A perspective from Oregon’s mid-Willamette Valley

Want to buy a surplus concrete ‘bunker’?

Written February 13th, 2020 by Hasso Hering

The property looked like this from the street on Thursday afternoon.

If you’ve ever wanted to own a seemingly useless but indestructible concrete structure, now’s your chance. The city of Albany will offer its surplus property at 370 Burkhart Street for sale.

The city council voted 6-0 on Wednesday to put the lot and concrete building on the market. Selling city-owned real estate requires a public hearing, and no doubt one will be scheduled when and if the council gets any offers for this lot.

Twice before the site has been the subject of stories on this blog. In August 2015, a couple out for a walk wondered about the structure that looked like a concrete bunker. And in June 2019, the site was mentioned in a city report as a possible location for affordable housing. The idea was dropped when the city got an estimate that demolition would cost $450,000.

The structure is a long-abandoned reservoir in the Albany water system and was built around 1963. The city acquired ownership when it bought the water system from Pacific Power & Light in 1985.

The reservoir walls, of reinforced concrete 18 inches thick, are 20 feet high, 10 feet below ground level and 10 above. Interior walls divide the space into eight chambers. It was disconnected from the water system many years ago — nobody seems to know when. Now there’s said to be water just covering the floor.

The Linn County tax office shows the lot as being 14,486 square feet, or about one-third of an acre. The county lists its market value as $68,540.

The city council got a briefing about the property in an executive session closed to the public on Wednesday night, then returned to open session to vote on offering it for sale. (hh)




6 responses to “Want to buy a surplus concrete ‘bunker’?”

  1. J. Jacobson says:

    Why are discussions regarding asking price done in executive session.
    And please don’t tender the hoodwink: “Councilors don’t discuss issues outside of Council session.” That myth collapsed centuries ago.

    If the votes to sell are there, and market values are understood, then what possible reason is there for secrecy?

    That a Councilor might be uncertain about property valuations and doesn’t wish to appear unawares is understandable. But the electorate didn’t put the councilors into their seats of authority so that governance could be hidden. Besides, not one Albany voter would begrudge a few instances of lack-of-knowledge, assuming the councilor would educate themselves on the basics over time.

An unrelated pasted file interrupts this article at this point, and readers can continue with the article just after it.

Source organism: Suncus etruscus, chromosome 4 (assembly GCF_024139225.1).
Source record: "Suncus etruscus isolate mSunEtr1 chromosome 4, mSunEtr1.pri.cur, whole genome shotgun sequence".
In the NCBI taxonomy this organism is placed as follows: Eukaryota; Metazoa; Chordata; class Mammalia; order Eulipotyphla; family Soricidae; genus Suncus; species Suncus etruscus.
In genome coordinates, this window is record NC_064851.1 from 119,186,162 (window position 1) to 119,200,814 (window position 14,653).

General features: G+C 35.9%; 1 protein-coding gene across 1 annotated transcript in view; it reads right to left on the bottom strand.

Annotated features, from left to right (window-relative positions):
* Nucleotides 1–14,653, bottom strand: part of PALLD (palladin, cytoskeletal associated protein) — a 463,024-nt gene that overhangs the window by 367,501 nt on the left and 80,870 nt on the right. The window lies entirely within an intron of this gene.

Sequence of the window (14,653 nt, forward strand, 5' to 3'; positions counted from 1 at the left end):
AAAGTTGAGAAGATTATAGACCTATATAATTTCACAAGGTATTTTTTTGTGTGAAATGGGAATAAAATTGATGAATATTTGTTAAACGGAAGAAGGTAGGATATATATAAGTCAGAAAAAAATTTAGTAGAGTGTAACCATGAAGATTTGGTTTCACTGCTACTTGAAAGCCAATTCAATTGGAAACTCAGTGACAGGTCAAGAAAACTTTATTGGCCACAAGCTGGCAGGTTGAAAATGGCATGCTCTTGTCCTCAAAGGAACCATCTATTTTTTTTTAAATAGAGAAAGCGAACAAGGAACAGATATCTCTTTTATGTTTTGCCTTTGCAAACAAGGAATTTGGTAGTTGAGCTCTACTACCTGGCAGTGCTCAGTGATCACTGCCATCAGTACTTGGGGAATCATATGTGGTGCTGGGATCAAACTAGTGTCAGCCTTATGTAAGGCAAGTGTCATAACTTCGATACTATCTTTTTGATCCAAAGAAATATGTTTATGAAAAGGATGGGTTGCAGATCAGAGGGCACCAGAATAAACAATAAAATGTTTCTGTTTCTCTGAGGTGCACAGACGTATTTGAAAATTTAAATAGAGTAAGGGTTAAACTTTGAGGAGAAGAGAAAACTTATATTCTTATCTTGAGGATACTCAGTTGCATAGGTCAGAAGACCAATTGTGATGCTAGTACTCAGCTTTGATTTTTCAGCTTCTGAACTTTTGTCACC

So, the question gets asked again. Why the secrecy?
    A flooded bunker !
    What side hustle is taking place in executive session?
    Remember…it isn’t paranoia if it’s true.

  2. Gilbert fisher says:

    There are several issues that need to be address that have not be said. Will the Albany building department allow the deep talk to be demolished and filled in like a swimming with holes in the bottom and filled with clean fill. Maybe the actual concrete building can be used as a business commercially. Obviously it in a residential area but has been commercially used in the past . Then use the front area for a small home and the back area left for a garage. If there are concessions maybe someone will buy it. If not spend 450k to demolish the back portions and see it as a cheap residential lot. It’s very interesting to me if it is sold with the planning and building department give in to a mix use investment. You never know what a young couple with time with a small business can make it work without costing to city a lot of money.


    I wish to inquire about these properties

  4. Tammy Green says:

    To me it’s a no brainer.
    Why waist money when it’s needed for so much more.
    Infrastructure/ delapedated schools ect…
    And Daahhh how many homeless vets and others are there …just seems wasteful to evan think of paying 450000 to destruct something you paid. ???? To build…..my 2 cents…..

  5. concrete contractors says:

    “…ever wanted to own a seemingly useless but indestructible concrete structure…” what a line. I can’t believe they are being proposed a price tag of $450,000 – there must be an inexpensive alternative.


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